Normalization is the set of rules that would lead us to the optimal data design. Still, you could build a database in 3NF directly without a need to have data in 1NF, then in 2NF and finally in 3NF.
A design process is pretty straightforward:
- You should use a naming convention for all objects in your database to increase the readability.
- Each table/entity should represent one entity from the real world and you could add it to your model.
- Start with entities you surely know you’ll need, like “client”, “task”, “service” etc.
- Each table should have defined a single-column primary key (type integer with auto-increment property set).
- Relations between tables (one-to-one, one-to-many, many-to-many) should follow the nature of these relations in the real world. E.g. if a pilot could fly different aircraft during the time and an aircraft could be piloted by different pilots during the time, this is obviously many-to-many relation and should be solved in our database model accordingly (we’ll have an article related to that in the near future).
- After you’ve finished with the DB design, revise it multiple times. Imagine that you’re starting from scratch and ask yourself, would you do it the same way.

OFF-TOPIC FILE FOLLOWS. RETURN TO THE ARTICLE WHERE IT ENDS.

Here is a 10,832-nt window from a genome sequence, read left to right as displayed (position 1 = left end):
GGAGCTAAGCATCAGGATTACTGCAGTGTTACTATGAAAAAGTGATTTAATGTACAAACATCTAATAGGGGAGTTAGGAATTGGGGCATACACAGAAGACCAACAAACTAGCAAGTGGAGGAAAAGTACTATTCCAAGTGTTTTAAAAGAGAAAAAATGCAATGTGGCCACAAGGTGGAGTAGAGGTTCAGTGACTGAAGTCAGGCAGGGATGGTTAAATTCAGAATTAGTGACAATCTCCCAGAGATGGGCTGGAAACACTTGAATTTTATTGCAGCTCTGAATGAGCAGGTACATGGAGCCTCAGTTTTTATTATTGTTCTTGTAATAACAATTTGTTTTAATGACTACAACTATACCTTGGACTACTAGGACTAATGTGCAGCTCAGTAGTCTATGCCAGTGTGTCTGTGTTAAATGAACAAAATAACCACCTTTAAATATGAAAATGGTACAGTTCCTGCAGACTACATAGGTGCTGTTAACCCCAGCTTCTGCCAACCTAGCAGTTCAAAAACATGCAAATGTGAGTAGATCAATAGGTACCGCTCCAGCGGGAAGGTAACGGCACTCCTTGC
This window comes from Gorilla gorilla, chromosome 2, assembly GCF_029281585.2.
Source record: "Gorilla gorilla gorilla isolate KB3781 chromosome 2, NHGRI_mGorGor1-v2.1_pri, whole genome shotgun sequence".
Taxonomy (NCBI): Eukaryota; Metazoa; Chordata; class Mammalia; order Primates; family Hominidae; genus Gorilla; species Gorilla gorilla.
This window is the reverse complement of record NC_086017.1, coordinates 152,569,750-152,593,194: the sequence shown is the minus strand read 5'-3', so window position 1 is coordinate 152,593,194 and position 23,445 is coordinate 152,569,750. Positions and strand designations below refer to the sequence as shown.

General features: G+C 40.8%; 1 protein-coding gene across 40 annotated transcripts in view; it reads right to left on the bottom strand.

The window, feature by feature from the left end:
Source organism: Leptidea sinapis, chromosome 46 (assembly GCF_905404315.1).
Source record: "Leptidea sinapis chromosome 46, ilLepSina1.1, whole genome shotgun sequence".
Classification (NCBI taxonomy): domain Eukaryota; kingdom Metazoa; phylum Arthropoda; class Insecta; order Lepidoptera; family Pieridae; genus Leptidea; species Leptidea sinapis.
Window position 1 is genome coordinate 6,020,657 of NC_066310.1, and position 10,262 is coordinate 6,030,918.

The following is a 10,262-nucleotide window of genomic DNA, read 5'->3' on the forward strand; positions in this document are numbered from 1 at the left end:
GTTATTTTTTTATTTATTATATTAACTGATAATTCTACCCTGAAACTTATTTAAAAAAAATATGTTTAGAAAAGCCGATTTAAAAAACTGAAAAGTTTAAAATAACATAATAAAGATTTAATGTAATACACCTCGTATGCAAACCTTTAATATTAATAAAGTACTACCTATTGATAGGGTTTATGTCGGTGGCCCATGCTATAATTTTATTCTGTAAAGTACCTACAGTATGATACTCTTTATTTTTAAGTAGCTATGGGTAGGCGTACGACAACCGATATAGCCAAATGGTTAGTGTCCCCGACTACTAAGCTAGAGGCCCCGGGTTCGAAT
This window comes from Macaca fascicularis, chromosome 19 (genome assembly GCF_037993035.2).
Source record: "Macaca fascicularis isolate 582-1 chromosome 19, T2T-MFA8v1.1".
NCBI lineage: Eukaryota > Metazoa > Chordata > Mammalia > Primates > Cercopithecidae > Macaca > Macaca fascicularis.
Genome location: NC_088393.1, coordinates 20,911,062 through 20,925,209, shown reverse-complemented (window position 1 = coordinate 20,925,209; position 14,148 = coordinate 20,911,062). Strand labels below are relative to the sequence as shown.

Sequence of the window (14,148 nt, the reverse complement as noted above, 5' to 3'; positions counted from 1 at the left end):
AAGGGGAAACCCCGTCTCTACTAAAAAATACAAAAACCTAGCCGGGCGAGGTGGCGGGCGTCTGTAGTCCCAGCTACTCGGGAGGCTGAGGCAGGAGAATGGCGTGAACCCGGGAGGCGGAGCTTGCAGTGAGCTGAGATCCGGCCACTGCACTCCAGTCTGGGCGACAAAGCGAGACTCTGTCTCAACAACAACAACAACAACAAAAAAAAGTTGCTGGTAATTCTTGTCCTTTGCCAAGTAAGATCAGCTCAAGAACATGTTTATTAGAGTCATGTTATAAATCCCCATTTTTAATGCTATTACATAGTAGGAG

- When you’re finished with the backbone of the model, you can start coding. Add tables when you run into new requirements. If you’ve done everything right, you should have almost no changes in the backbone of your model.
- Always remember that data-related projects are iterative processes that will require revising your code but also the data structure.
Nothing says it better than this one – “weeks of coding can save hours of planning”. I guess we all had at least one situation where we left something to be solved later and then it erupted when we had no time to deal with that (and of course couldn’t believe what we did). I know I have. Have you? If you would like, please share your experience in the comments.